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Rev. biol. mar. oceanogr. 51(1): 137-145


Incorporating sea surface temperature into the stock-recruitment relationship: Applications to jack mackerel (Trachurus murphyi) off Chile

Fernando Espíndola1, Juan Carlos Quiroz2,1, Rodrigo Wiff3 and Eleuterio Yáñez4

1División de Investigación Pesquera, Instituto de Fomento Pesquero, Casilla 8V, Valparaíso, Chile
2Institute for Marine and Antarctic Studies, University of Tasmania (UTAS), 49 Private Bag, Hobart 7001, Australia
3Center of Applied Ecology and Sustainability (CAPES), Pontificia Universidad Católica de Chile, Av. Alameda 340, Santiago, Chile
4Escuela de Ciencias del Mar, Facultad de Ciencias del Mar y Geografía, Pontificia Universidad Católica de Valparaíso, Casilla 1020, Valparaíso, Chile


The southwestern Gulf of California has high-value commercial fisheries; however, there are few studies of the taxonomic diversity of fish in this area. Surveys of taxonomic diversity of the fish assemblage at 8 localities near the shore of Bahía de La Paz were undertaken from March 2002 to April 2003. Seasonal changes in diversity of rocky reef fish were analyzed, including taxonomic distance among fish species, using the alpha, alpha average, beta, and gamma diversity indices, the taxonomic distinctness index (TD D*), and the average taxonomic distinctness index (AvTD D+). Submarine visual censuses were carried out along 48 transects measuring 100 × 5 m (500 m2) at 5 m average depth from 09:00-16:00 h. Two seasons were studied: winter with an average temperature of 22.57°C, and summer with an average temperature of 27.09°C. 24,633 fishes, belonging to 92 species and 67 genera were recorded. According to the alpha average, beta, and gamma diversity indices, August had the highest diversity (19.5, 40.5, and 60 species, respectively), and December had the lowest diversity (20.6, 27.4, and 48 species, respectively). Spatial analysis of TD and AvTD were not significantly different, and analysis by season of these indices was not significant different. Greater anthropogenic impact would cause differences in TD and AvTD found at El Guano compared with other locations.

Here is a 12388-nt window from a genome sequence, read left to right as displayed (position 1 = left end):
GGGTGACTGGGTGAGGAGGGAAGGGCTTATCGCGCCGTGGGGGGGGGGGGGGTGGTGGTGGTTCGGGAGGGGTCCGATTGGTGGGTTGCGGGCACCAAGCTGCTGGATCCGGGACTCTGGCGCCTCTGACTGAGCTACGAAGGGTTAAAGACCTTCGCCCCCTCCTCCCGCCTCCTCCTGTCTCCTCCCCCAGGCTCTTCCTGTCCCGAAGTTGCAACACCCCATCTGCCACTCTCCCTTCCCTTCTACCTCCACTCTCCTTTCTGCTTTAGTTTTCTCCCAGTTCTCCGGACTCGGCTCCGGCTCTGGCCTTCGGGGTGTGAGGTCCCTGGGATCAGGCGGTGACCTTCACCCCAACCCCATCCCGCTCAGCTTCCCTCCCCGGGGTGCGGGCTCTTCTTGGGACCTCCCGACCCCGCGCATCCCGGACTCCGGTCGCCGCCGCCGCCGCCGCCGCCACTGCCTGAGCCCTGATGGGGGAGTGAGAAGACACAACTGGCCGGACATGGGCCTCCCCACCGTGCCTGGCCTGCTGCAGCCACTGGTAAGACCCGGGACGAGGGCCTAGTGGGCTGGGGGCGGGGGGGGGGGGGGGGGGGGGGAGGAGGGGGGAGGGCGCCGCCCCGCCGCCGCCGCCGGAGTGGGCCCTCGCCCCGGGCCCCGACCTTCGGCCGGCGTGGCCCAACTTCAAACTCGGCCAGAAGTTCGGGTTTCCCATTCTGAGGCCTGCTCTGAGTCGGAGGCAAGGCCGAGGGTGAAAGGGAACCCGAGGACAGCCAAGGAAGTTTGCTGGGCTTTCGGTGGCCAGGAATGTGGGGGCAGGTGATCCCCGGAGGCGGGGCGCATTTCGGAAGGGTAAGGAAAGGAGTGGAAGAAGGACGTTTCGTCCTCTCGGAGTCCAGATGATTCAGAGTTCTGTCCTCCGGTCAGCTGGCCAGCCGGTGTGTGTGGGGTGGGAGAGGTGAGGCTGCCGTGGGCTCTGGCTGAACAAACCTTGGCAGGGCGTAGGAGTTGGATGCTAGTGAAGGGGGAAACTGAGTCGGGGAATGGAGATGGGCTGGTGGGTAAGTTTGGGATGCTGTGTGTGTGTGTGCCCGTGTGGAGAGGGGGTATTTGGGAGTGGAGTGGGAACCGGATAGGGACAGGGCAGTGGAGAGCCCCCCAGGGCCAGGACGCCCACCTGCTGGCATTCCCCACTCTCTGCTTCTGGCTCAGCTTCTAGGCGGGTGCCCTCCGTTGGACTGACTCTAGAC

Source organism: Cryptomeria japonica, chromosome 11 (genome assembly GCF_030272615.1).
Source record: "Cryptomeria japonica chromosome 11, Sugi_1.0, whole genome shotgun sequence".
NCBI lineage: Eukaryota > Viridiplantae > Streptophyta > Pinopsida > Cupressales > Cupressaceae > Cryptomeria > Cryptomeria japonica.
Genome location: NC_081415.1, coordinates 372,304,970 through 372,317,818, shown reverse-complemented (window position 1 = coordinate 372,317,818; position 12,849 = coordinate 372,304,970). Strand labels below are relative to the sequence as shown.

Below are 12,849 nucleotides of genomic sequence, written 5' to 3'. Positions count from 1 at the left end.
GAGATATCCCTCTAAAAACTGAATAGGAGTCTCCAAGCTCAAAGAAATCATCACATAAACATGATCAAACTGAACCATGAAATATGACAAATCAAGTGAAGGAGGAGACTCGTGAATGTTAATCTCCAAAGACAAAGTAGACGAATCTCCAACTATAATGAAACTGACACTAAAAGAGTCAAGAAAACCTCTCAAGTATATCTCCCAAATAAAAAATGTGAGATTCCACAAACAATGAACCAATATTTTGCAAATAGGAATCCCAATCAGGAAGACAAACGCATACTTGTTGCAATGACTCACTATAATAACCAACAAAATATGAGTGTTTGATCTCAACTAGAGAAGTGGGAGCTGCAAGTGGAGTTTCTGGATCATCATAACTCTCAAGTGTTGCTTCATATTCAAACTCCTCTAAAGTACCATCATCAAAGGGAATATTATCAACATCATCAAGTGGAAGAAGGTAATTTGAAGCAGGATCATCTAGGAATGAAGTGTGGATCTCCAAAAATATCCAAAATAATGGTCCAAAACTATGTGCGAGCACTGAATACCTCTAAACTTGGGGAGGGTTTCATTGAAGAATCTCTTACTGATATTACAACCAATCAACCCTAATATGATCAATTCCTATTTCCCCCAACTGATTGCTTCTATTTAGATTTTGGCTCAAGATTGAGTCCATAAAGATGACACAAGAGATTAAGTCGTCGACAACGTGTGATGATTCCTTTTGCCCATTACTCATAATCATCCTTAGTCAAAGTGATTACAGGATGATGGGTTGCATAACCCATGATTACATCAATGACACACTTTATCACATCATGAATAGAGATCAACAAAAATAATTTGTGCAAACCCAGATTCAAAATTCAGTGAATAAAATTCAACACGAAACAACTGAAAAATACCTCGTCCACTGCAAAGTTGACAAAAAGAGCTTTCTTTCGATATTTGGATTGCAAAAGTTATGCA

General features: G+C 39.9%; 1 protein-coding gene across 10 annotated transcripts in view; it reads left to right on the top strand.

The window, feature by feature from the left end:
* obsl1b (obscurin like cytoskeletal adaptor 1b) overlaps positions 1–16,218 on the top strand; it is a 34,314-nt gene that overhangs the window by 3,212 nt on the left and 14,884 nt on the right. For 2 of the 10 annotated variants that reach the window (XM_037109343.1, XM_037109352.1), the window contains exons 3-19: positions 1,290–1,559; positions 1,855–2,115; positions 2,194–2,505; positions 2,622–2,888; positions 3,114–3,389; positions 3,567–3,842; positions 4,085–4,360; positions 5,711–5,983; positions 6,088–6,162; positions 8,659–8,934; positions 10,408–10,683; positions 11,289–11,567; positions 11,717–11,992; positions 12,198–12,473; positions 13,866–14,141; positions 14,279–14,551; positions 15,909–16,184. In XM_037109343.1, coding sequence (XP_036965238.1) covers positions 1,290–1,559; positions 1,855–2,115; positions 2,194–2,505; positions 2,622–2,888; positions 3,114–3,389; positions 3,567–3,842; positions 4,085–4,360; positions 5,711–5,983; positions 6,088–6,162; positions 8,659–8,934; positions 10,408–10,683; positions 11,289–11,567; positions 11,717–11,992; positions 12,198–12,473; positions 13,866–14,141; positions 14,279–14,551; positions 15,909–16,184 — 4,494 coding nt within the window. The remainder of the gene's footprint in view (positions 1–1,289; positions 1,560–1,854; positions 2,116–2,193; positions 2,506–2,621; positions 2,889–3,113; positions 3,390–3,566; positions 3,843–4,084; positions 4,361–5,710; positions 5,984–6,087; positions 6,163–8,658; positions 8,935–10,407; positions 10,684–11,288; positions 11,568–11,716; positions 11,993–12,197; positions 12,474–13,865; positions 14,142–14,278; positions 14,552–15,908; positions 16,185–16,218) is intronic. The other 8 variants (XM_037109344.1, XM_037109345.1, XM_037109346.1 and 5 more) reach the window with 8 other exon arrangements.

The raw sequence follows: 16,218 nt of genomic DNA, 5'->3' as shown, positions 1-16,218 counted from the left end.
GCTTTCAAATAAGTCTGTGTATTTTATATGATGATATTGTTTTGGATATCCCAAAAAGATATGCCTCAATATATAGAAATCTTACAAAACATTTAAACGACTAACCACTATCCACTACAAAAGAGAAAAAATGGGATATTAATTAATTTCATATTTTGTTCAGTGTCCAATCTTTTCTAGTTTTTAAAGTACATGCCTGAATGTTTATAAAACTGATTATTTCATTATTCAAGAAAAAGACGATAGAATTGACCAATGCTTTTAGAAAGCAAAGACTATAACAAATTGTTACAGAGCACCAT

The recruitment rate was modeled in relation to spawning biomass and to sea surface temperature (SST) for the jack mackerel (Trachurus murphyi) population off the Chilean coast using the Ricker model. Data regarding recruitment and spawning biomass were obtained from indirect stock assessment models from 1975 to 2001, while annual time series of SST were collected from the meteorological stations placed along the Chilean coast by the National Center of Hydrographic and Oceanographic Data (CENDHOC). The standard Ricker model was thus modified as follows: (1) the SST temporal series was included as a linear predictor; (2) the SST temporal series was modeled through smoothing functions; and (3) spawning biomass and SST temporal series were both modeled using smoothing functions. The resulting models were compared with the standard Ricker model without SST. Model selection was carried out using automatic information criteria (AIC). Including SST improved the fit of the recruitment model, despite the penalty of an additional term and a possible additional source of variability. The best model resulting includes the SST temporal series with smoothing functions and the spawning biomass with parametric functions, with a goodness-of-fit of 90%. Incorporating an environmental variable into stock-recruitment relationships may be a promising method for simultaneously considering effects from fishing and the environment, and is particularly relevant for managing fisheries in light of climate change.

Key words: Generalized additive models, stock-recruitment relationships, SST, non-parametric


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